Pretzel Logic

There are many financial theories that attempt to forecast a securities’ valuation.  Modern Portfolio Theory and the Capital Asset Pricing Model are two of the most noteworthy.  The models try to quantify various factors into a formula that results in a theoretical fair value for stocks, bonds, commodities, currencies, etc.  As part of the calculation, these theories make assumptions on some variables.  One of the important assumptions that investment theories hold is that investors act rationally.  Obviously, this must be called into doubt when considering how the markets traded around the election.
In the weeks leading up to the election, investors were convinced that a Trump administration would be bad for the markets.  Consequently, stocks rallied on any news of an increased likelihood that Hillary Clinton would win and this included the two trading days before the election night.
Election night, as many know, was especially looney.  As Donald Trump gained in the tally, there was an inverse correlation between his electoral college numbers and U.S. stock market futures.  As you can see from the nearby chart (from Barron’s), as Trump’s chances of victory climbed to 90%, the futures on the Dow Jones Industrial Average plunged 800 points!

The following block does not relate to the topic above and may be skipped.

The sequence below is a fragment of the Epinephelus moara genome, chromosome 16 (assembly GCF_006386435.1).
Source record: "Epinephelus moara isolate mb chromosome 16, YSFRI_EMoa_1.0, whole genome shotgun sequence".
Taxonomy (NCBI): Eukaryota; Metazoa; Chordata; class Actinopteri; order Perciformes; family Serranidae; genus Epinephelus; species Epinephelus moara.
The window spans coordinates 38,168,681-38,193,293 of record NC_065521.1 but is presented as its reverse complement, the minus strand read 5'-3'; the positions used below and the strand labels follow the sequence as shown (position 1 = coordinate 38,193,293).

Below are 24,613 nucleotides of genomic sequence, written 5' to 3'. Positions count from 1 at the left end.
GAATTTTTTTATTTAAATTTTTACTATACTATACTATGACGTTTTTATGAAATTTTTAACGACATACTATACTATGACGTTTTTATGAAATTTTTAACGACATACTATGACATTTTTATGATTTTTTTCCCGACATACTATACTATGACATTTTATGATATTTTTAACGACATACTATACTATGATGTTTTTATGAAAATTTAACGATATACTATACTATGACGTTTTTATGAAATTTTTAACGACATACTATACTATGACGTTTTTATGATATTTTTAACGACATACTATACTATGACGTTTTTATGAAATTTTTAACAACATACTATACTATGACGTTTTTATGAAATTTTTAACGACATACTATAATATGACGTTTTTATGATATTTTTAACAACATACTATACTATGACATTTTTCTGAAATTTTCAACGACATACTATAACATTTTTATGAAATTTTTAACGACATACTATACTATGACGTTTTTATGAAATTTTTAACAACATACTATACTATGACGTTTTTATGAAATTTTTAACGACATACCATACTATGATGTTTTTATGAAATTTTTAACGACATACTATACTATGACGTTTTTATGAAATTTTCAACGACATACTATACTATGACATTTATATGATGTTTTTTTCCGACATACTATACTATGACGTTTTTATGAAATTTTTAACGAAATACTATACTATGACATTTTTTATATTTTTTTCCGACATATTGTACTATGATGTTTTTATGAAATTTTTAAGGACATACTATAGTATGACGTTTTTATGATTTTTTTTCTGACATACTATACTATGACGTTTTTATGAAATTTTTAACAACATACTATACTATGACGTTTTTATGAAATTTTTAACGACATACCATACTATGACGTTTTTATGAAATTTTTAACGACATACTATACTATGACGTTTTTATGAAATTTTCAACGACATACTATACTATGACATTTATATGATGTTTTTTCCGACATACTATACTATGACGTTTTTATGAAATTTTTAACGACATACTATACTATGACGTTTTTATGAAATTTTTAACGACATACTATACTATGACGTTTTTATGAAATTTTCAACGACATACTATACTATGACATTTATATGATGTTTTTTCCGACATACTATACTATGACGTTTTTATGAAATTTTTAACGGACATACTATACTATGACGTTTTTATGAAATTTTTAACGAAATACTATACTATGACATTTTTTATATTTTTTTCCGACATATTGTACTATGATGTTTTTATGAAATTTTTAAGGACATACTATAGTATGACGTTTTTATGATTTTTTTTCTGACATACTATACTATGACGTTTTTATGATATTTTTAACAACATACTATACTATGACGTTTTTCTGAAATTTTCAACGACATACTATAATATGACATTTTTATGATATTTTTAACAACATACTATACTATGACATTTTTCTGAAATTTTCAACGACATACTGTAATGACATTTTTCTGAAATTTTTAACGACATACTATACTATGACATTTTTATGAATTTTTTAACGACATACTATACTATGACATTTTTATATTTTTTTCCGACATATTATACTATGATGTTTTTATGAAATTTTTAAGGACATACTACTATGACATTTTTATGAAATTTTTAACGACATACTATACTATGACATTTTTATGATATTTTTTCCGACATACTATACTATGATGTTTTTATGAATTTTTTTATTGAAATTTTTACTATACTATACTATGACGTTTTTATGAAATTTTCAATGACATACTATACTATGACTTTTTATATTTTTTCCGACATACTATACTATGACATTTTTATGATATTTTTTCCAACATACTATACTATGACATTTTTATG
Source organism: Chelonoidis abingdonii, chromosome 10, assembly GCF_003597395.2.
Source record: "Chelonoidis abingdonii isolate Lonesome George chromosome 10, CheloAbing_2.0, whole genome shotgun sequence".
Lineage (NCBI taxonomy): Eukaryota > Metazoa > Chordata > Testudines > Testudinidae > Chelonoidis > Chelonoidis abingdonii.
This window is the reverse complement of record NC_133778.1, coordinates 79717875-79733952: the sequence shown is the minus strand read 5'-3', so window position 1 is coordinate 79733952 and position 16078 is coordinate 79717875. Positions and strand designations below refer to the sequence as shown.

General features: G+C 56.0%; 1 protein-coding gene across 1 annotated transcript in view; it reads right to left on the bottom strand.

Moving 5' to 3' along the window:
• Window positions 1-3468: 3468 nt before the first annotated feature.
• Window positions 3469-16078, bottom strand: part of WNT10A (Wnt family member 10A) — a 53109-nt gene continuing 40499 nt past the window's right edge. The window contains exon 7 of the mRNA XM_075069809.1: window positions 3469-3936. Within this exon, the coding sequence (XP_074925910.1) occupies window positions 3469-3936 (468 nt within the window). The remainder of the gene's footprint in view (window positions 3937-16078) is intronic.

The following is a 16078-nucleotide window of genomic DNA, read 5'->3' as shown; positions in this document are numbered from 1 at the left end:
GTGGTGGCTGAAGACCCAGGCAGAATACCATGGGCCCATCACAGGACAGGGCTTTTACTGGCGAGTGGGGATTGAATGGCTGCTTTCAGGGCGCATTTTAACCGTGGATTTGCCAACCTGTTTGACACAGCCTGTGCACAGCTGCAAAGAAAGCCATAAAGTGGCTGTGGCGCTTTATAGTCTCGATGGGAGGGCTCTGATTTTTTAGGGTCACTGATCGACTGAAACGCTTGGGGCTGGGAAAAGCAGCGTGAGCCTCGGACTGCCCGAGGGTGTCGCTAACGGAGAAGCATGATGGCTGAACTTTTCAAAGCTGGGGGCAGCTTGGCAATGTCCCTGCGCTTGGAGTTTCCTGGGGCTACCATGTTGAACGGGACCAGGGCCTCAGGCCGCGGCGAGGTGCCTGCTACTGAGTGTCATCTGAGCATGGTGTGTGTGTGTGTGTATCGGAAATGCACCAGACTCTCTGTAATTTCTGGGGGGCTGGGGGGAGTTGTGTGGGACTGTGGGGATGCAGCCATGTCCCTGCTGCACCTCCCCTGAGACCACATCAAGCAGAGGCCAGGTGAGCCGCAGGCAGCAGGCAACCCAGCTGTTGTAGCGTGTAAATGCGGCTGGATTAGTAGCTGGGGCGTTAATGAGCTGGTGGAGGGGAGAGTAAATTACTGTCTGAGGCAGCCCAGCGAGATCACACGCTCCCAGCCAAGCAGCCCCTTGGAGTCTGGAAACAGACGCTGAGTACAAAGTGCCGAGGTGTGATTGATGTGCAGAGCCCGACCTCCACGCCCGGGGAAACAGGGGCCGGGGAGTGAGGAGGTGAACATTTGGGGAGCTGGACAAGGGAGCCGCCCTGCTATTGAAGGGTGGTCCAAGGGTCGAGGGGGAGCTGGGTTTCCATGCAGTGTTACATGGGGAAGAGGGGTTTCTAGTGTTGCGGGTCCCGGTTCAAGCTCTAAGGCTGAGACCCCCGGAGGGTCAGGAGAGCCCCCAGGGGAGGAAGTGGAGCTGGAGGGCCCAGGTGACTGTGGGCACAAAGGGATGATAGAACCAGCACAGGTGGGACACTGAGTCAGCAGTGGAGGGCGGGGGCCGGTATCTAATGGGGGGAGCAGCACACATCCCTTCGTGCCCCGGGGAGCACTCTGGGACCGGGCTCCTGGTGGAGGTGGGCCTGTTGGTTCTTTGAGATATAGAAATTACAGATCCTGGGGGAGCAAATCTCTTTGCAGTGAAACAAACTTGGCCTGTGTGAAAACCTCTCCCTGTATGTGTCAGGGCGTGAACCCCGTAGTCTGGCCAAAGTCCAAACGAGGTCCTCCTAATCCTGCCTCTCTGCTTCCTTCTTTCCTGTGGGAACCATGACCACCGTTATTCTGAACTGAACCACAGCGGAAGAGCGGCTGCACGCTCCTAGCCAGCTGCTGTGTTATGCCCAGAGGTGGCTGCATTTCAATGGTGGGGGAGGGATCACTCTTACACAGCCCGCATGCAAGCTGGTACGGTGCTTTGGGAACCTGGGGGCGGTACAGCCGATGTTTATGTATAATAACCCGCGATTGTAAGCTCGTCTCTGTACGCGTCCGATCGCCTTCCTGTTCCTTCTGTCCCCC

Further the chart shows the Dow’s recovery in the overnight trading.  From there the markets inexplicably decided a Trump presidency wouldn’t be apocalyptic and a powerful rally lasted the rest of the week.  The Dow jumped 5.4% last week while the S&P 500 rose 3.8% and the Nasdaq advanced 3.8%.  But small caps were the biggest winner for the week as the Russell 2000 was up over 10%.
So, the markets went from Trump being a disruptive market negative that would cause global trade to virtually stop to an economic savior within the matter of hours.  And this happened without any meaningful change of rhetoric.  Remember, we assume investors act logically.
Not every sector participated in last week’s move.  Technology was weak and many leaders were left behind.  Worries over immigration reform and tariffs on imports from Asia pressured the technology sector.  Also, many international stock markets were lower led by Brazil and Mexico.
The bond market was almost as volatile as the equity market.  The 10-year treasury note’s yield was 1.8% on election day but then spiked to close the week above 2.2%.  This may not appear to be a big move but it is huge in the normally stable fixed income market.  Further the velocity of this spike (that it happened in three trading days) was damaging.  Bond traders don’t position themselves for these types of moves so many may have been caught off guard.
Increased inflation expectations worried investors and was behind this move in yields.  The market views a Trump presidency as one with increased spending, lower taxes, and trade restrictions.  Stay tuned on the bond market as it may flip its view as the stock market did.
Last week’s rally materially improved the major averages’ year to date performance. With election behind us and the fact that we are entering a seasonally strong part of the year, prices might continue rising.  However, the Fed will likely raise the fed funds rate in December (although the bond market has priced that in).  Also in December, there is an important Italian referendum vote.  This could be another vote against the EU.